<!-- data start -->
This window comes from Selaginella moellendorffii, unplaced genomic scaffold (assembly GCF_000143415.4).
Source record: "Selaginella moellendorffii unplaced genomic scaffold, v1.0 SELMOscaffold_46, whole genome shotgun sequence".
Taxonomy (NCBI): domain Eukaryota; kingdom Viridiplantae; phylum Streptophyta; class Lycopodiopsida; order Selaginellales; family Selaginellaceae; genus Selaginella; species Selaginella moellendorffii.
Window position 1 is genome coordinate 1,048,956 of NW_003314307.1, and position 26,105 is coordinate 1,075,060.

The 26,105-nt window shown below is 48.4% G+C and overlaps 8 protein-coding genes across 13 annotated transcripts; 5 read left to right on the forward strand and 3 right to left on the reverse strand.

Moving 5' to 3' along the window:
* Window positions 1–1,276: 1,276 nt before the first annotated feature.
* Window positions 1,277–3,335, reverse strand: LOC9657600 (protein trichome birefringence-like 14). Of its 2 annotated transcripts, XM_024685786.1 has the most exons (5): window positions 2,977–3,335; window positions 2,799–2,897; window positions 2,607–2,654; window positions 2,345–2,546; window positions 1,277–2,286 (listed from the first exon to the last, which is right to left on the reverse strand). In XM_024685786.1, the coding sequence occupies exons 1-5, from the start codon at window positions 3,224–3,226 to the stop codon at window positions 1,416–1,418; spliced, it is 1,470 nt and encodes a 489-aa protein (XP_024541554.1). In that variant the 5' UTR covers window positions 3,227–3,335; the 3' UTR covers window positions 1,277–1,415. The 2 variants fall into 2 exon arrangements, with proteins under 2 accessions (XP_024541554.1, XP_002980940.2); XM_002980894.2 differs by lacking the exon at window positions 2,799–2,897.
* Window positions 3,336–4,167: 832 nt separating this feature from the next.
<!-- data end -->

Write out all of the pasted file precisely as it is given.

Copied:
This window comes from Selaginella moellendorffii, unplaced genomic scaffold (assembly GCF_000143415.4).
Source record: "Selaginella moellendorffii unplaced genomic scaffold, v1.0 SELMOscaffold_46, whole genome shotgun sequence".
Taxonomy (NCBI): domain Eukaryota; kingdom Viridiplantae; phylum Streptophyta; class Lycopodiopsida; order Selaginellales; family Selaginellaceae; genus Selaginella; species Selaginella moellendorffii.
Window position 1 is genome coordinate 1,048,956 of NW_003314307.1, and position 26,105 is coordinate 1,075,060.

The 26,105-nt window shown below is 48.4% G+C and overlaps 8 protein-coding genes across 13 annotated transcripts; 5 read left to right on the forward strand and 3 right to left on the reverse strand.

Moving 5' to 3' along the window:
* Window positions 1–1,276: 1,276 nt before the first annotated feature.
* Window positions 1,277–3,335, reverse strand: LOC9657600 (protein trichome birefringence-like 14). Of its 2 annotated transcripts, XM_024685786.1 has the most exons (5): window positions 2,977–3,335; window positions 2,799–2,897; window positions 2,607–2,654; window positions 2,345–2,546; window positions 1,277–2,286 (listed from the first exon to the last, which is right to left on the reverse strand). In XM_024685786.1, the coding sequence occupies exons 1-5, from the start codon at window positions 3,224–3,226 to the stop codon at window positions 1,416–1,418; spliced, it is 1,470 nt and encodes a 489-aa protein (XP_024541554.1). In that variant the 5' UTR covers window positions 3,227–3,335; the 3' UTR covers window positions 1,277–1,415. The 2 variants fall into 2 exon arrangements, with proteins under 2 accessions (XP_024541554.1, XP_002980940.2); XM_002980894.2 differs by lacking the exon at window positions 2,799–2,897.
* Window positions 3,336–4,167: 832 nt separating this feature from the next.